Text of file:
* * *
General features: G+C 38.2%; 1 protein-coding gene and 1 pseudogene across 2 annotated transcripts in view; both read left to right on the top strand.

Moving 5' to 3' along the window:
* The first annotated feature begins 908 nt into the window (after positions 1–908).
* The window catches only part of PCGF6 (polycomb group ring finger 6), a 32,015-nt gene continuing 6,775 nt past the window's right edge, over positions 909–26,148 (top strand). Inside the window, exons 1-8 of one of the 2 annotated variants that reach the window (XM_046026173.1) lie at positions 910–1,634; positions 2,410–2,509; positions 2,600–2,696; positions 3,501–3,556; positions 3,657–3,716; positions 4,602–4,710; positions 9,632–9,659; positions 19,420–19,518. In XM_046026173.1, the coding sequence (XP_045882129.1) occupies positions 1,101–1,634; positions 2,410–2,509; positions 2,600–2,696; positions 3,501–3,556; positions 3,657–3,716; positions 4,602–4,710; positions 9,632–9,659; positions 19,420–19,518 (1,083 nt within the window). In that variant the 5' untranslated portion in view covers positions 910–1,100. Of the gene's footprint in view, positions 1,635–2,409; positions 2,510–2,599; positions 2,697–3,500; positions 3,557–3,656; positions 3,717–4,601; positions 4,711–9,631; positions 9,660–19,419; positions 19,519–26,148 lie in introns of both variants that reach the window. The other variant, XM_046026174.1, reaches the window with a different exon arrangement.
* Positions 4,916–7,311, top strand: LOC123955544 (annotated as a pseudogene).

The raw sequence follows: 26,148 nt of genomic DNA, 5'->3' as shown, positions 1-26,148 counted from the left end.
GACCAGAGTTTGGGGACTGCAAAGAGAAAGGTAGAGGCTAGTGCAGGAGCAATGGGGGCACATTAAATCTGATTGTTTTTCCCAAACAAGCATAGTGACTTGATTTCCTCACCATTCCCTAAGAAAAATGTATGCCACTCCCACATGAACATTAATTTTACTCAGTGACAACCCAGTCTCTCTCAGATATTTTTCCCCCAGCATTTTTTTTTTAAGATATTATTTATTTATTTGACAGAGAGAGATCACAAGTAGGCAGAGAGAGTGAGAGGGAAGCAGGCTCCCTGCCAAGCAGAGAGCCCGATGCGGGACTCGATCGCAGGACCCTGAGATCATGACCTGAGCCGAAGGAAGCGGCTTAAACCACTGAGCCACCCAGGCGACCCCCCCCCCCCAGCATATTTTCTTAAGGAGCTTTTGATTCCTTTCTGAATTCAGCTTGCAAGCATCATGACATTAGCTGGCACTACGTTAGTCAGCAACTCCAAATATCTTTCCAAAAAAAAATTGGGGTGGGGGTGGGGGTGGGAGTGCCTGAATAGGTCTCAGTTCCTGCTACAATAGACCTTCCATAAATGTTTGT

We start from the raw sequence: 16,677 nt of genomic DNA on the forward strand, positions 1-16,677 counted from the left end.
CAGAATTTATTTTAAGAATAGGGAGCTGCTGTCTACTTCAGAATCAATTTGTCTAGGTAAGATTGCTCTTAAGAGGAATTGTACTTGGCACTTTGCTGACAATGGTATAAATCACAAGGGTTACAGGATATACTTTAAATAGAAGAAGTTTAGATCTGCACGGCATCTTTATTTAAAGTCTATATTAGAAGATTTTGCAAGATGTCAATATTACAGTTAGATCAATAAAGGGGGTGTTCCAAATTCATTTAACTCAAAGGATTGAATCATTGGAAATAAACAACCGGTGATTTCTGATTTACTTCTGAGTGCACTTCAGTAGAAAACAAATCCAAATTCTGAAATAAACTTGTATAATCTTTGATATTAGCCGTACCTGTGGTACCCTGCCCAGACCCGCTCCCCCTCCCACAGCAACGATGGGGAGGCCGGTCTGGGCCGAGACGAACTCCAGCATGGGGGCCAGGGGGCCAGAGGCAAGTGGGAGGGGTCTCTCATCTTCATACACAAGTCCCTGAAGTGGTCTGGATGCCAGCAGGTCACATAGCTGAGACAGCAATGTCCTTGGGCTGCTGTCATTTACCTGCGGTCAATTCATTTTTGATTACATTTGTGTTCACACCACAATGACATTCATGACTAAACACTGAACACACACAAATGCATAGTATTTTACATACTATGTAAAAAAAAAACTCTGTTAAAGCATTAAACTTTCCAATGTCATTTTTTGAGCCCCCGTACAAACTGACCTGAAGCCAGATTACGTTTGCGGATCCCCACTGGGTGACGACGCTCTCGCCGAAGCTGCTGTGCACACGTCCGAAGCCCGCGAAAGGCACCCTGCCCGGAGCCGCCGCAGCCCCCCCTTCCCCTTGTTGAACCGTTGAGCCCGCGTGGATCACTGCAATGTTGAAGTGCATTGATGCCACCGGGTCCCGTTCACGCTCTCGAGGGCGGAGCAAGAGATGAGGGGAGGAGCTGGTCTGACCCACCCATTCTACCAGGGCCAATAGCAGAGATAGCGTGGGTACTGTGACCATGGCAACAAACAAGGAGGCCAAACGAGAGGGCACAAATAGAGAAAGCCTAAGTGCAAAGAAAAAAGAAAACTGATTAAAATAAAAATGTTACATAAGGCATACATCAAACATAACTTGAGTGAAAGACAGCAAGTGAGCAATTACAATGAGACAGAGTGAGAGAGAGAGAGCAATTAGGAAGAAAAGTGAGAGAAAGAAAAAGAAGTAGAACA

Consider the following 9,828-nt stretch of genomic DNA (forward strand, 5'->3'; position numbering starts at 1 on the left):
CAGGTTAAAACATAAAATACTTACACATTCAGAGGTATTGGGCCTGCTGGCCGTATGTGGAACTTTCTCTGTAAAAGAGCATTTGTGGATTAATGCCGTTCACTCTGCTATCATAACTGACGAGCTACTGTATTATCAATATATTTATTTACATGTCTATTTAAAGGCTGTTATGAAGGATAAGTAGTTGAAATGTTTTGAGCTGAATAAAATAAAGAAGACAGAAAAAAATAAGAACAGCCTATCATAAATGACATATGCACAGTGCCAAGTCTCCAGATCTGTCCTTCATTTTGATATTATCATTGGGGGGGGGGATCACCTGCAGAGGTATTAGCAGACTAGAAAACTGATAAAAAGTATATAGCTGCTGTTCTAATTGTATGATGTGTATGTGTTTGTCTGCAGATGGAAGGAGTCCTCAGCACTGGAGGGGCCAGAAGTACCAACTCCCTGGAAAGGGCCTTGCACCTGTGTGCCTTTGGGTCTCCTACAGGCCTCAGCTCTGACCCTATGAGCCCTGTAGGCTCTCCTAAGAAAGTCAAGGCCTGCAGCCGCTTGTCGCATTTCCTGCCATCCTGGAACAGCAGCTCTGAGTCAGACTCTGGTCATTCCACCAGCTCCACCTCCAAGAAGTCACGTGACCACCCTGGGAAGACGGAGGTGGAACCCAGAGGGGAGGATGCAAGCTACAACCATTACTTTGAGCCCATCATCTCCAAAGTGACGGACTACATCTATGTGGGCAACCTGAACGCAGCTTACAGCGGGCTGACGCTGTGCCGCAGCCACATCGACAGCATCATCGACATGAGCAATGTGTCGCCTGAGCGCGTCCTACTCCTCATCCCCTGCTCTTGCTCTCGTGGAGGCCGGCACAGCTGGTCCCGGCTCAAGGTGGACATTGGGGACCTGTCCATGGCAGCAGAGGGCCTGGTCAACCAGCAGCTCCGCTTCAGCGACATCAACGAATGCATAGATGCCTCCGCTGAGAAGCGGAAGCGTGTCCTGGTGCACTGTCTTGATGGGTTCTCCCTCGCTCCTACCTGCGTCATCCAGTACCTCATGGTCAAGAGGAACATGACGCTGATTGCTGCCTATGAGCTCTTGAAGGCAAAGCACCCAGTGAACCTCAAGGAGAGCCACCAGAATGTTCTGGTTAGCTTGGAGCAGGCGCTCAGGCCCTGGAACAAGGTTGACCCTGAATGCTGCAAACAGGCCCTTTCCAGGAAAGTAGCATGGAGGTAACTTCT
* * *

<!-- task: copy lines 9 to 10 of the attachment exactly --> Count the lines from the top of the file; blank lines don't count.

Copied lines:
CAGAATTTATTTTAAGAATAGGGAGCTGCTGTCTACTTCAGAATCAATTTGTCTAGGTAAGATTGCTCTTAAGAGGAATTGTACTTGGCACTTTGCTGACAATGGTATAAATCACAAGGGTTACAGGATATACTTTAAATAGAAGAAGTTTAGATCTGCACGGCATCTTTATTTAAAGTCTATATTAGAAGATTTTGCAAGATGTCAATATTACAGTTAGATCAATAAAGGGGGTGTTCCAAATTCATTTAACTCAAAGGATTGAATCATTGGAAATAAACAACCGGTGATTTCTGATTTACTTCTGAGTGCACTTCAGTAGAAAACAAATCCAAATTCTGAAATAAACTTGTATAATCTTTGATATTAGCCGTACCTGTGGTACCCTGCCCAGACCCGCTCCCCCTCCCACAGCAACGATGGGGAGGCCGGTCTGGGCCGAGACGAACTCCAGCATGGGGGCCAGGGGGCCAGAGGCAAGTGGGAGGGGTCTCTCATCTTCATACACAAGTCCCTGAAGTGGTCTGGATGCCAGCAGGTCACATAGCTGAGACAGCAATGTCCTTGGGCTGCTGTCATTTACCTGCGGTCAATTCATTTTTGATTACATTTGTGTTCACACCACAATGACATTCATGACTAAACACTGAACACACACAAATGCATAGTATTTTACATACTATGTAAAAAAAAAACTCTGTTAAAGCATTAAACTTTCCAATGTCATTTTTTGAGCCCCCGTACAAACTGACCTGAAGCCAGATTACGTTTGCGGATCCCCACTGGGTGACGACGCTCTCGCCGAAGCTGCTGTGCACACGTCCGAAGCCCGCGAAAGGCACCCTGCCCGGAGCCGCCGCAGCCCCCCCTTCCCCTTGTTGAACCGTTGAGCCCGCGTGGATCACTGCAATGTTGAAGTGCATTGATGCCACCGGGTCCCGTTCACGCTCTCGAGGGCGGAGCAAGAGATGAGGGGAGGAGCTGGTCTGACCCACCCATTCTACCAGGGCCAATAGCAGAGATAGCGTGGGTACTGTGACCATGGCAACAAACAAGGAGGCCAAACGAGAGGGCACAAATAGAGAAAGCCTAAGTGCAAAGAAAAAAGAAAACTGATTAAAATAAAAATGTTACATAAGGCATACATCAAACATAACTTGAGTGAAAGACAGCAAGTGAGCAATTACAATGAGACAGAGTGAGAGAGAGAGAGCAATTAGGAAGAAAAGTGAGAGAAAGAAAAAGAAGTAGAACA

Consider the following 9,828-nt stretch of genomic DNA (forward strand, 5'->3'; position numbering starts at 1 on the left):